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In the Harry Potter universe it is established that the number seven has magical properties, and is the most powerfully magical number. But what does that mean? What are these 'magical properties' and how do they manifest?

To clarify, I'm not interested in the reasons why seven was chosen as the most magically powerful, but rather what it means for a number to be magically powerful, because beyond cropping up a bunch of times I'm unsure what the innate magical property of the number seven is.

  • Related, borderline dupe: Harry Potter: Why 7? – Jenayah Dec 17 '18 at 20:54
  • @Jenayah Yes, I'm aware of that question, but it only establishes that the number seven is magical without an explanation of what that actually means in terms of an in universe effect. – Ongo Dec 17 '18 at 20:56
  • Aye, hence why I only linked, not voted to close. Though I'd think the detail of said magical properties could be included in the linked question. – Jenayah Dec 17 '18 at 20:58
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Numerology is a real-life belief that certain numbers hold more or less magical, divine, or otherwise supernatural power. In Harry Potter it appears to be an established fact, and study of this phenomenon is called Arithmancy and is taught at Hogwarts.

The description of the discovery of the "theorem" of the power of seven from the PS3 game Wonderbook: Book of Spells suggests some sort of hard scientific process is involved.

It was one day, during breakfast, that Wenlock wrote the immensely famous theorem that supported the magical properties of the number seven. She wrote it down on what she thought was the back of an envelope, in the usual invisible ink. That same day, she posted a letter to her cousin, using what she later realised was the envelope in which she had written the theorem.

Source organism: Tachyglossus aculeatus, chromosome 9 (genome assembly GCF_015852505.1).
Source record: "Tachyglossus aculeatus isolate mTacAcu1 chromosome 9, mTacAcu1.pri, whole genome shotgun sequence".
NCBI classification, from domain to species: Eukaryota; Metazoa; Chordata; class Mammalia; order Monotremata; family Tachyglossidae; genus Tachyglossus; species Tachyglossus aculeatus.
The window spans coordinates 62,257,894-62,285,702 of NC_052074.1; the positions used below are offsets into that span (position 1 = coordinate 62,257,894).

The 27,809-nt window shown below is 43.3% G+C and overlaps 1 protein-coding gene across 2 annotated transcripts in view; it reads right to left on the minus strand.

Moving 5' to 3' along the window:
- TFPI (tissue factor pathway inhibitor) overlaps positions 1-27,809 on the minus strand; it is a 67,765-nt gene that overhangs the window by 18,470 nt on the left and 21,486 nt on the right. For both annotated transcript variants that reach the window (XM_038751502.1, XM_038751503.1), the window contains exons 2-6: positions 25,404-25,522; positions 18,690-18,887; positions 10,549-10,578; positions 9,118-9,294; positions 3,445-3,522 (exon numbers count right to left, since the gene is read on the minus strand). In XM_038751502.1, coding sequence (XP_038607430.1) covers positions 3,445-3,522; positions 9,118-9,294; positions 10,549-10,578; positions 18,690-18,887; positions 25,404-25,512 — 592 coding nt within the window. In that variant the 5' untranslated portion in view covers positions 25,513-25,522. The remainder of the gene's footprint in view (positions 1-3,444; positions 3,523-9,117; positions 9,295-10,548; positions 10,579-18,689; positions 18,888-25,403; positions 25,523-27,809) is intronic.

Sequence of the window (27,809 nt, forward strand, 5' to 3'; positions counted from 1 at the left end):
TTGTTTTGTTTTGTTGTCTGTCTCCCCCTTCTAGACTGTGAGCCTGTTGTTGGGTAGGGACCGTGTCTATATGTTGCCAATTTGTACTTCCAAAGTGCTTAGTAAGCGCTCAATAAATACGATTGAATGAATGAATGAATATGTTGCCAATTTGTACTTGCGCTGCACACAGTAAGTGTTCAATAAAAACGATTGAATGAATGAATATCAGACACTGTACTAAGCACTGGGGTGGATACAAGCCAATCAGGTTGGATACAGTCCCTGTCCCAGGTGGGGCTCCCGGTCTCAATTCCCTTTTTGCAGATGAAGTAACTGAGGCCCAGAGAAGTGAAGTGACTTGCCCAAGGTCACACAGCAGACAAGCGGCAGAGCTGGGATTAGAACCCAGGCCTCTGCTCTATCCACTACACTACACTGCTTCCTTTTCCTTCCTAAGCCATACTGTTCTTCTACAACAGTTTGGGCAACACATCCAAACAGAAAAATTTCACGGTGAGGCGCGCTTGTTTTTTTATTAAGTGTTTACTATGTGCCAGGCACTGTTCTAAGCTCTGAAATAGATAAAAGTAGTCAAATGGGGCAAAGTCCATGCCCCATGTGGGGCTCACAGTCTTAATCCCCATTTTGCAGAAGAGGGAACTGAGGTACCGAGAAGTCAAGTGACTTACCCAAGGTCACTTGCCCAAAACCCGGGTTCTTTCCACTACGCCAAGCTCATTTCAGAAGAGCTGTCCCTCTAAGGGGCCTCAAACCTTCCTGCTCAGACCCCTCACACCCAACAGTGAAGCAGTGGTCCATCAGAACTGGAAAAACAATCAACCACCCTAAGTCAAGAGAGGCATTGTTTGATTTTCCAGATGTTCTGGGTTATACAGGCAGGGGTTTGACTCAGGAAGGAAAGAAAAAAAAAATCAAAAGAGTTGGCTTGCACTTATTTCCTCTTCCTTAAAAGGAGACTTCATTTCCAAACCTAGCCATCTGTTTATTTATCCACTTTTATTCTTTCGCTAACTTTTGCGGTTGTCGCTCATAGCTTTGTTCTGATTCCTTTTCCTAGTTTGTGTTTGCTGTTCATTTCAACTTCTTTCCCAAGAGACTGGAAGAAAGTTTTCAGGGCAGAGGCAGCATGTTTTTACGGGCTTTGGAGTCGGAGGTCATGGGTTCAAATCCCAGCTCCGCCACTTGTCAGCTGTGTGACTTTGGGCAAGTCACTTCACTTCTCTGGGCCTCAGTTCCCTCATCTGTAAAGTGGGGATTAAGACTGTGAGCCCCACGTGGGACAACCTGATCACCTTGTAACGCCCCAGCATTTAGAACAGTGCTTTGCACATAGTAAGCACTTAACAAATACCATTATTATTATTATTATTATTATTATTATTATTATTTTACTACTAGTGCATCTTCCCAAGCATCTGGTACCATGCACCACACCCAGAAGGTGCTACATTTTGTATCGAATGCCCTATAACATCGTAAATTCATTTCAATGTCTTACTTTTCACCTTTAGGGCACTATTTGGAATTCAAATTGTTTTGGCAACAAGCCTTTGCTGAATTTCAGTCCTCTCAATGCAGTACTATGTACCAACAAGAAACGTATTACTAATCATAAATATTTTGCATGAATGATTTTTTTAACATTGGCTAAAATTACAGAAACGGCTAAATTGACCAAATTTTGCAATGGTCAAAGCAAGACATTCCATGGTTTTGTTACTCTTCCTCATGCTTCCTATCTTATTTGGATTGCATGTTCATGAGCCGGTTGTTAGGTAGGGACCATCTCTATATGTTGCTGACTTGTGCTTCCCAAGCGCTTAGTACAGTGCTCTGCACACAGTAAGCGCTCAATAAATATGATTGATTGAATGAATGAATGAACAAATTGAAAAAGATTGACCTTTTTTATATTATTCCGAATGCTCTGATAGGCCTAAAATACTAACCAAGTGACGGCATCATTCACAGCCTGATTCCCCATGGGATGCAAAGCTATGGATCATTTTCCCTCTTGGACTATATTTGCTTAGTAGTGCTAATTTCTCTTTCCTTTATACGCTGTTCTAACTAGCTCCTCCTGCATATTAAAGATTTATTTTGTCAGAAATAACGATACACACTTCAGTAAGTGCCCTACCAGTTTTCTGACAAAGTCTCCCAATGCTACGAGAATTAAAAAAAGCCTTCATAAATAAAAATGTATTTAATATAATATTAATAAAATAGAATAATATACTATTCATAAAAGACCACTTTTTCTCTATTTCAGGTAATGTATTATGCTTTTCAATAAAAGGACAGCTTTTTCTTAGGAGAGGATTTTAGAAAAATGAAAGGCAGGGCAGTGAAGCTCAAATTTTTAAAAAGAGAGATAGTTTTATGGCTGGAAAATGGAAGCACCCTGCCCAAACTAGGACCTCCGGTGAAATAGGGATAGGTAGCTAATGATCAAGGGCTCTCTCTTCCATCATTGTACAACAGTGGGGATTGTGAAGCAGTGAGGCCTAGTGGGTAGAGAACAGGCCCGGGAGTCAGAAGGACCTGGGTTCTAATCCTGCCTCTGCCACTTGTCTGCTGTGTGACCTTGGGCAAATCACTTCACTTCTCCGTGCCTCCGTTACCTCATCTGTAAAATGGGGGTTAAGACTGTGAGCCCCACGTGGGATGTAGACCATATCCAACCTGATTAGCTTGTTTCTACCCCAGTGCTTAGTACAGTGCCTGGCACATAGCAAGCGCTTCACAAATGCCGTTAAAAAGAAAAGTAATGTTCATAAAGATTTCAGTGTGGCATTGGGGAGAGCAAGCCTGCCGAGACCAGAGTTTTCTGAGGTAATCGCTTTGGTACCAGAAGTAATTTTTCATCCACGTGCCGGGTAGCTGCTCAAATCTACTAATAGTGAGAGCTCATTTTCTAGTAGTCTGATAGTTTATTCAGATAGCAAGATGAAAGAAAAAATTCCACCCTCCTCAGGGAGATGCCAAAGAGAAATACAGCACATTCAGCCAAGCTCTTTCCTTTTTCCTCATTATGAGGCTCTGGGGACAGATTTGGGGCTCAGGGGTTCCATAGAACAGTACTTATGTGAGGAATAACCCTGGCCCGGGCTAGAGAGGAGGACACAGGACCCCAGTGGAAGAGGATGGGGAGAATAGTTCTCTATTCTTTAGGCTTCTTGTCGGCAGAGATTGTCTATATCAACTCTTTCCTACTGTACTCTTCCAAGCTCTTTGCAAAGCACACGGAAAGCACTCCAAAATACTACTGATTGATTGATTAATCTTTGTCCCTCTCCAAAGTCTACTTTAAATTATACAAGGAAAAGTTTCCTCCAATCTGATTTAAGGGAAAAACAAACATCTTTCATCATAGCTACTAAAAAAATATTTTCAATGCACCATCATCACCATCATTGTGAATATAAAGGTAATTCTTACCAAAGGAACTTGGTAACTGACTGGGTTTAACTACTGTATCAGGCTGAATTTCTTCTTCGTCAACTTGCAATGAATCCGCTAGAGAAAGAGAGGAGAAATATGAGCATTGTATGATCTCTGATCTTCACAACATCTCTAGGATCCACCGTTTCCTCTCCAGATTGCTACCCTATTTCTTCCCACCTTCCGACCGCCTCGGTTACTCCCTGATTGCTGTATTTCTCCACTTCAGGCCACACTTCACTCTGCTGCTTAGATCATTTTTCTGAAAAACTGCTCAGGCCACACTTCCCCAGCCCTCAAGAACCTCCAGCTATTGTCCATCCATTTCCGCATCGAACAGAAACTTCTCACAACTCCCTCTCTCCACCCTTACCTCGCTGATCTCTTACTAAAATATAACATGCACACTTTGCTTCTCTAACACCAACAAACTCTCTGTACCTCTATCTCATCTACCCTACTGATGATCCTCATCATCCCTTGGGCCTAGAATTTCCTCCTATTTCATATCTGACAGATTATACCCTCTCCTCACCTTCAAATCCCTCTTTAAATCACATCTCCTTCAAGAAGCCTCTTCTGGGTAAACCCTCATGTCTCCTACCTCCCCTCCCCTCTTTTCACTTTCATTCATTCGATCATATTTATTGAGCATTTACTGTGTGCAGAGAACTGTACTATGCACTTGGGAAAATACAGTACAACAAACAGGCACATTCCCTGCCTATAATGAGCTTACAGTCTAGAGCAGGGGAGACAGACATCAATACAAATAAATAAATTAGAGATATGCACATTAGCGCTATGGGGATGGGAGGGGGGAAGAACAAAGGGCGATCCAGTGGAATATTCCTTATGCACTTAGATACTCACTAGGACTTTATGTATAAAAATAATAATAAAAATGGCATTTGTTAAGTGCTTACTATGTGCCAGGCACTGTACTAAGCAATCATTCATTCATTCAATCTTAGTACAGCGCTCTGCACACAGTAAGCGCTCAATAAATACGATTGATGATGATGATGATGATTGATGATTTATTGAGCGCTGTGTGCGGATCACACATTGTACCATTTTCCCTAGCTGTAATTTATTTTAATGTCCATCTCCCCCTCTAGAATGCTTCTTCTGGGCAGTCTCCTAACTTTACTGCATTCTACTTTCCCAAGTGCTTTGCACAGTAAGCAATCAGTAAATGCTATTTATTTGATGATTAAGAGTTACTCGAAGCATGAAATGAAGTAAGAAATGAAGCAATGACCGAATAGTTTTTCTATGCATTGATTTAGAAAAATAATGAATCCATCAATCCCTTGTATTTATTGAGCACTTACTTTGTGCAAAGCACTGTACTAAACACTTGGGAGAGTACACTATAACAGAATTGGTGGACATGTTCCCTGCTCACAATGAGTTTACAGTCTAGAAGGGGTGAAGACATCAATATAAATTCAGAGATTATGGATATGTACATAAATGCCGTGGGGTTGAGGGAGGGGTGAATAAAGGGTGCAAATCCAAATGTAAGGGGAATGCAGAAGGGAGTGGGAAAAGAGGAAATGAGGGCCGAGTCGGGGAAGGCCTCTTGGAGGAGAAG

So why, mathematically, scientifically, is seven more powerful than other numbers (and why is six so afraid of it)? Oddly enough, the precise theoretical underpinnings of the mystical forces driving the universe were left out of the children's video game.

I'm being flip, but the answer for now is... who knows? You may as well ask why thinking happy thoughts and saying Latin words make white animals shoot out of a piece of wood with a bird's feather in it. Magic in the Harry Potter is magical, defying hard explanations. Other than the fact that we know there is such a thing as "magical theory," the books go into little detail about how magic actually works (for the best, in my opinion).

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  • Yes but the books do detail the effects of magical properties. Wands have the property of being a conduit for magic, a Patronus has the property of warding off Dementors. All of these things have magical properties that enable a result, even if the mechanics behind those properties aren't known (magical theory being a discipline not greatly explored since it detracts from the main story). I'm not asking why 7 is magical, but since it is how does that magic take effect and actually benefit a witch/wizard who incorporates 7 into their magic (e.g. Voldemort's ideas on splitting his soul). – Ongo Dec 18 '18 at 0:43